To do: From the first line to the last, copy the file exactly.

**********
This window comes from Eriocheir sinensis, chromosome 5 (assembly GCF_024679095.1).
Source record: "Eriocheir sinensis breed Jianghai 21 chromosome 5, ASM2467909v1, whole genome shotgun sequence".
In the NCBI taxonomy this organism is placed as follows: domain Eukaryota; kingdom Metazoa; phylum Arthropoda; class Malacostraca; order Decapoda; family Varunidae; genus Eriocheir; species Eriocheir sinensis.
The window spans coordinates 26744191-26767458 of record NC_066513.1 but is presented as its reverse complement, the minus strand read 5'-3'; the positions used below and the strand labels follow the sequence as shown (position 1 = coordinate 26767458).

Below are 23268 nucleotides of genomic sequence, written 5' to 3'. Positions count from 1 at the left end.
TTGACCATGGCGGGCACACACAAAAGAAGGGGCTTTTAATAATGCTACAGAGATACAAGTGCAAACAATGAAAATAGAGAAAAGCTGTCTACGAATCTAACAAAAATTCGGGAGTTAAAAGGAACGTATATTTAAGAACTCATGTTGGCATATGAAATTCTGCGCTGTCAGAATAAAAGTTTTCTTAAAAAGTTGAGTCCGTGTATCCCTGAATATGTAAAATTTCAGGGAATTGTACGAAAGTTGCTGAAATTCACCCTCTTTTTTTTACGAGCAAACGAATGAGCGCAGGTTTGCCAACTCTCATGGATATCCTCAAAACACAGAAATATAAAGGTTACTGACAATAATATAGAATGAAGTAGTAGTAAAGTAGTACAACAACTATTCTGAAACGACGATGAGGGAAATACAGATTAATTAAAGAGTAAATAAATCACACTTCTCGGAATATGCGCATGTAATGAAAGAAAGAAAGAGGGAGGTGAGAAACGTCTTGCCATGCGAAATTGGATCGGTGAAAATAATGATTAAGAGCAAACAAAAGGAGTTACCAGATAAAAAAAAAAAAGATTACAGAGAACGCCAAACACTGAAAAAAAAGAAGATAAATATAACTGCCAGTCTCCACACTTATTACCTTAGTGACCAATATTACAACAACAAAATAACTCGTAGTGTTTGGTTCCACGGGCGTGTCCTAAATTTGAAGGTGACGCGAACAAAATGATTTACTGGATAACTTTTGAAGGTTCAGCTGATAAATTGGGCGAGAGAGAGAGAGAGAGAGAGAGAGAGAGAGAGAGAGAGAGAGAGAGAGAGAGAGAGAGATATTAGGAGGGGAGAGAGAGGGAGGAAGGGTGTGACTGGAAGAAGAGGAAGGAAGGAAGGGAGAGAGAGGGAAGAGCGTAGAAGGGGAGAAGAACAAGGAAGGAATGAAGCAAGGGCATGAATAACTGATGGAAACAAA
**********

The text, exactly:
This window comes from Eriocheir sinensis, chromosome 5 (assembly GCF_024679095.1).
Source record: "Eriocheir sinensis breed Jianghai 21 chromosome 5, ASM2467909v1, whole genome shotgun sequence".
In the NCBI taxonomy this organism is placed as follows: domain Eukaryota; kingdom Metazoa; phylum Arthropoda; class Malacostraca; order Decapoda; family Varunidae; genus Eriocheir; species Eriocheir sinensis.
The window spans coordinates 26744191-26767458 of record NC_066513.1 but is presented as its reverse complement, the minus strand read 5'-3'; the positions used below and the strand labels follow the sequence as shown (position 1 = coordinate 26767458).

Below are 23268 nucleotides of genomic sequence, written 5' to 3'. Positions count from 1 at the left end.
TTGACCATGGCGGGCACACACAAAAGAAGGGGCTTTTAATAATGCTACAGAGATACAAGTGCAAACAATGAAAATAGAGAAAAGCTGTCTACGAATCTAACAAAAATTCGGGAGTTAAAAGGAACGTATATTTAAGAACTCATGTTGGCATATGAAATTCTGCGCTGTCAGAATAAAAGTTTTCTTAAAAAGTTGAGTCCGTGTATCCCTGAATATGTAAAATTTCAGGGAATTGTACGAAAGTTGCTGAAATTCACCCTCTTTTTTTTACGAGCAAACGAATGAGCGCAGGTTTGCCAACTCTCATGGATATCCTCAAAACACAGAAATATAAAGGTTACTGACAATAATATAGAATGAAGTAGTAGTAAAGTAGTACAACAACTATTCTGAAACGACGATGAGGGAAATACAGATTAATTAAAGAGTAAATAAATCACACTTCTCGGAATATGCGCATGTAATGAAAGAAAGAAAGAGGGAGGTGAGAAACGTCTTGCCATGCGAAATTGGATCGGTGAAAATAATGATTAAGAGCAAACAAAAGGAGTTACCAGATAAAAAAAAAAAAGATTACAGAGAACGCCAAACACTGAAAAAAAAGAAGATAAATATAACTGCCAGTCTCCACACTTATTACCTTAGTGACCAATATTACAACAACAAAATAACTCGTAGTGTTTGGTTCCACGGGCGTGTCCTAAATTTGAAGGTGACGCGAACAAAATGATTTACTGGATAACTTTTGAAGGTTCAGCTGATAAATTGGGCGAGAGAGAGAGAGAGAGAGAGAGAGAGAGAGAGAGAGAGAGAGAGAGAGAGAGAGAGAGATATTAGGAGGGGAGAGAGAGGGAGGAAGGGTGTGACTGGAAGAAGAGGAAGGAAGGAAGGGAGAGAGAGGGAAGAGCGTAGAAGGGGAGAAGAACAAGGAAGGAATGAAGCAAGGGCATGAATAACTGATGGAAACAAA